Freshly ground pepper to taste
Prepare the vegetables as described in the list and place them into a large mixing bowl.
Drain water from tofu by standing the slab on a cutting board for ½ hour or gently pressing the surface with paper towels. Cut into bite size cubes and add to the vegetables.
In a separate mixing bowl combine all ingredients for marinade by mixing with a whisk.
Pour the marinade onto the vegetables and tofu and toss them gently to mix. Cover and set the bowl aside for at least an hour to allow the marinade to permeate the vegetables and tofu chunks. You can prepare the marinade and other ingredients hours or a day ahead of time, combine them and keep them covered in the refrigerator until you are ready to use them. Take the bowl of vegetables, tofu and marinade to the outdoor site where you will be grilling them.
When ready to grill, take out the vegetables and tofu chunks from the bowl using a slotted spoon and place them on a platter. Thread the vegetables and tofu pieces securely onto skewers by spreading out the colors and textures of the ingredients. Liberally baste the kebabs with marinade that remains in the bowl. Place the skewers on the grill above the hot coals. As the kebabs cook, turn them frequently while basting them several times with the marinade. The kebabs are ready when the vegetables look cooked and partially charred. Serve with tabbouli recipe below or a bowl of rice.
Bulgur, the main ingredient in tabbouli is a wheat product. Traditional tabbouli is made with bulgur. Here is a gluten-free option made with rice and quinoa.
1 ¼ cup water
½ cup basmati rice
½ cup white quinoa
A large bunch or two small bunches (2 cups) finely chopped Italian parsley, stems removed
½ to ¾ cup finely chopped fresh mint, twigs removed
1 bunches of scallion, finely chopped, with some of the green tops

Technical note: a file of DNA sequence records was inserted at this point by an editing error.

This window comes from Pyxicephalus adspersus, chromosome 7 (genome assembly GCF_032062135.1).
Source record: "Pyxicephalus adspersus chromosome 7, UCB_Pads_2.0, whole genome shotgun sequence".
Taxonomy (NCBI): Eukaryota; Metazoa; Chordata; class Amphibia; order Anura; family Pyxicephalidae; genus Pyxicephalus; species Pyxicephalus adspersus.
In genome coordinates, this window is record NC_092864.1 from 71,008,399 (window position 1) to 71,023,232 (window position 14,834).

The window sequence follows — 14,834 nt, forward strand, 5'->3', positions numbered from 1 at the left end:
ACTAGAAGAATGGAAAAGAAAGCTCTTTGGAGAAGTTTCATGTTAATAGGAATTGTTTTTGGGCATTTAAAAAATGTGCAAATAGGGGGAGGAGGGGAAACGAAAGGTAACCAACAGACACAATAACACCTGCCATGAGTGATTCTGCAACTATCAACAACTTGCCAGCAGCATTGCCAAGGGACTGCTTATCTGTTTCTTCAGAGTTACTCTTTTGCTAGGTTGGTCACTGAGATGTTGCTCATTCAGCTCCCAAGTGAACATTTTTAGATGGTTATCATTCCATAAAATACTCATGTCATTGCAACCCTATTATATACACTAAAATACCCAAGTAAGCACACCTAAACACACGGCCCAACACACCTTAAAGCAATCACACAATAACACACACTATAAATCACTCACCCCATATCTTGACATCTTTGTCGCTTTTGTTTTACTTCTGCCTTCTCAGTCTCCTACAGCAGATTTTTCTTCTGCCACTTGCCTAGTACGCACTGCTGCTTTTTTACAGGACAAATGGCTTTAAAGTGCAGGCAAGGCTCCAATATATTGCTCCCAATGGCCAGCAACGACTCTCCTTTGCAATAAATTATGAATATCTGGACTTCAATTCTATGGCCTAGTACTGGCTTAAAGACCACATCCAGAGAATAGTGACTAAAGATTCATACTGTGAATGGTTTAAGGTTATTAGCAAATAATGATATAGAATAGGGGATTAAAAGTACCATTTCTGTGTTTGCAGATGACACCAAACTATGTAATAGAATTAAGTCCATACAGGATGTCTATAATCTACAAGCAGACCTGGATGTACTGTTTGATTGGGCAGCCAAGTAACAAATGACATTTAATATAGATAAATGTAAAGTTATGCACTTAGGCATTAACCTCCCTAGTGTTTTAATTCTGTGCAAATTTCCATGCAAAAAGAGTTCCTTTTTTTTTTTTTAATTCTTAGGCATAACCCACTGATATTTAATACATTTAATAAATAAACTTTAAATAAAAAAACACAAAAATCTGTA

1 cucumber, peeled and finely chopped in cubes (1 cup)
½ red or green bell pepper (1/2 cup) seeded and finely chopped
6 tablespoons olive oil
6 tablespoons lemon juice or lime juice, freshly squeezed
½ teaspoon oregano dried or fresh and minced
½ teaspoons or to taste salt
Freshly ground black pepper to taste
First cook the basmati rice and quinoa. Wash and drain rice and quinoa thoroughly. Bring the water to boil in a saucepan. Add the grains and stir gently. Bring the mixture to a second boil and then cover the pan with a tight-fitting lid and allow to simmer gently for 10 minutes. Uncover and check to see that the grain is almost cooked. Cover again and turn off the heat. The steam in the pot will finish cooking he grains. Uncover after five minutes and spread out the grains on a platter to cool the cooked grains. Set the plate aside.
Prepare the dressing with the ingredients in the above list and place in a jar with a lid. Set the dressing aside. Next, prepare the vegetables as described in the recipe above and mix them with the cooked grains. Add the desired amount of dressing to tabbouli and save the rest of the dressing in the refrigerator for the future use. Serve tabbouli with cooked vegetables or the vegetables kebab (recipe above).
Makes about 6 to 7 cups tabbouli
Variation: To make a traditional tabbouli recipe, use ¾ cup bulgur (cracked wheat). Bulgur is a cooked product, so you do not have to cook this grain. Simply soak the bulgur grain in 2 cups of warm water for half hour. Drain completely. Place the grains in a mixing bowl. Prepare the vegetables and the dressing using the ingredients and method above. Mix the bulgur with vegetables and dressing and serve.
Copyright © Shanta Nimbark Sacharoff 2018
June 13, 2018
Kids Can Cook For Father’s Day
By Shanta Nimbark Sacharoff Author of Other Avenues Are Possible and Cooking Together
Home cooking can be a powerful tool. When you prepare food at home you can select your own ingredients. As food writer Michael Pollan says: “When you cook, you get to shop. You get to vote” with your pocket book. I go a step further and say that cooking together with friends and family members bring us together.
Food preparation played an important role in families not too long ago, when women reserved several hours every day to prepare fresh meals. This phenomenon has changed more and more as both partners need to contribute to the family’s finances. Packaged, frozen and grab-n-go foods have become popular as most of us work long hours and do not have time to cook. However, most prepared foods are costly and less nutritious than home-made food. With some planning and organized effort of task-sharing with family members (or house mates) we can take back the joy of nourishing one another.
Kids can cook. Parents are often too busy to pass on the important education of food preparation to their children. Most of us spend a lot of time transporting our kids to sports and extracurriculars that are important for their health, but do not see the importance of food related activities.